Later, it was realized the Haldane 2:1 rule was too conservative for fast compartments, and the U.S. Navy created their first dive tables in 1956 based on variations of Haldane’s scheme. The Navy Tables are based on six, rather than five compartments with a maximum halftime of 120 minutes. Instead of a uniform 2:1 ratio, each compartment had its own “M-value”, and these were as large as 4:1 for the fastest compartments. Some of the modern recreational dive tables are closely related to these Navy Tables, and thus their connection to Haldane’s 1908 work is apparent.
As I am training to be a science diver, I owe a debt to Haldane and his goats. Dive physiology and dive physics has been much of my classroom work for this program. And this has shaped my actual diving. Before making a dive my buddy and I plan our dive. The planning process includes what is known as a SEABAG pre-assessment. Each letter in the acronym refers to a different aspect of the dive plan: S-ite, E-mergency, A-ctivities, B-uoyancy, A-ir, G-ear and go. We then also look at a dive table that corresponds to the gas we are breathing (air or nitrox) to determine the maximum time we can remain at the planned depth without incurring a mandatory decompression stop. While this 5” x 7” plastic card is covered in numerical charts and may initially be very overwhelming, with practice it has become easy to use. Haldane bent his goats so that I can dive with reduced risk of the bends.
About the Author: Madi Swayne is a freshman working toward dual degrees, a BA in Environmental Studies, and a BS in Policy, Planning and Development. She has a strong interest in environmental policy and marine pollution. Her love for the ocean and her concern for its protection come from a lifelong passion for surfing. Madi is actively involved as a guide for SCOutfitters, a student-run outdoor adventure group on campus.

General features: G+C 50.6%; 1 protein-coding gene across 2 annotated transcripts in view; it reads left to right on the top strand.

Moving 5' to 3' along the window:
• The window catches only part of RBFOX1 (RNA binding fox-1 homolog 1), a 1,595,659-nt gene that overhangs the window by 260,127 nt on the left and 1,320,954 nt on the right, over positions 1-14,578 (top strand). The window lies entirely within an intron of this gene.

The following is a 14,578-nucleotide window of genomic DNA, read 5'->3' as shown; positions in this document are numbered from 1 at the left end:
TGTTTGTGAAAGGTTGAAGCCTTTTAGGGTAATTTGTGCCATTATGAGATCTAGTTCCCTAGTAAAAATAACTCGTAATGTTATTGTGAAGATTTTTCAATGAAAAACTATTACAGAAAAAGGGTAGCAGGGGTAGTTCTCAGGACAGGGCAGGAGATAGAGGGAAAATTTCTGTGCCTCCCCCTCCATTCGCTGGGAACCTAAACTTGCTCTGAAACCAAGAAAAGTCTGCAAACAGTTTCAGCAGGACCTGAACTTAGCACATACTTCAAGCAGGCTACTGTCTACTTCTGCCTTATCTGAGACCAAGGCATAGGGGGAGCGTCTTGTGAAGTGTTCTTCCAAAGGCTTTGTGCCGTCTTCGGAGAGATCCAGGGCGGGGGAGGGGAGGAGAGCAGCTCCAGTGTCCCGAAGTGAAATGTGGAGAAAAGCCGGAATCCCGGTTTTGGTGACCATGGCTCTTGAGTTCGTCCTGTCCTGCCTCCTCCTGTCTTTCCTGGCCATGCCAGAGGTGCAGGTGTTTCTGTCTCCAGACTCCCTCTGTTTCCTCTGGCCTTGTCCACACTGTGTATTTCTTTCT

Editor’s note: Scientific Research Diving at USC Dornsife is offered as part of an experiential summer program offered to undergraduate students of the USC Dana and David Dornsife College of Letters, Arts and Sciences. This course takes place on location at the USC Wrigley Marine Science Center on Catalina Island and throughout Micronesia. Students investigate important environmental issues such as ecologically sustainable development, fisheries management, protected-area planning and assessment, and human health issues. During the course of the program, the student team will dive and collect data to support conservation and management strategies to protect the fragile coral reefs of Guam and Palau in Micronesia.
Instructors for the course include Jim Haw, Director of the Environmental Studies Program in USC Dornsife, Environmental Studies Lecturer Dave Ginsburg, SCUBA instructor and volunteer in the USC Scientific Diving Program Tom Carr and USC Dive Safety Officer Gerry Smith of the USC Wrigley Institute for Environmental Studies.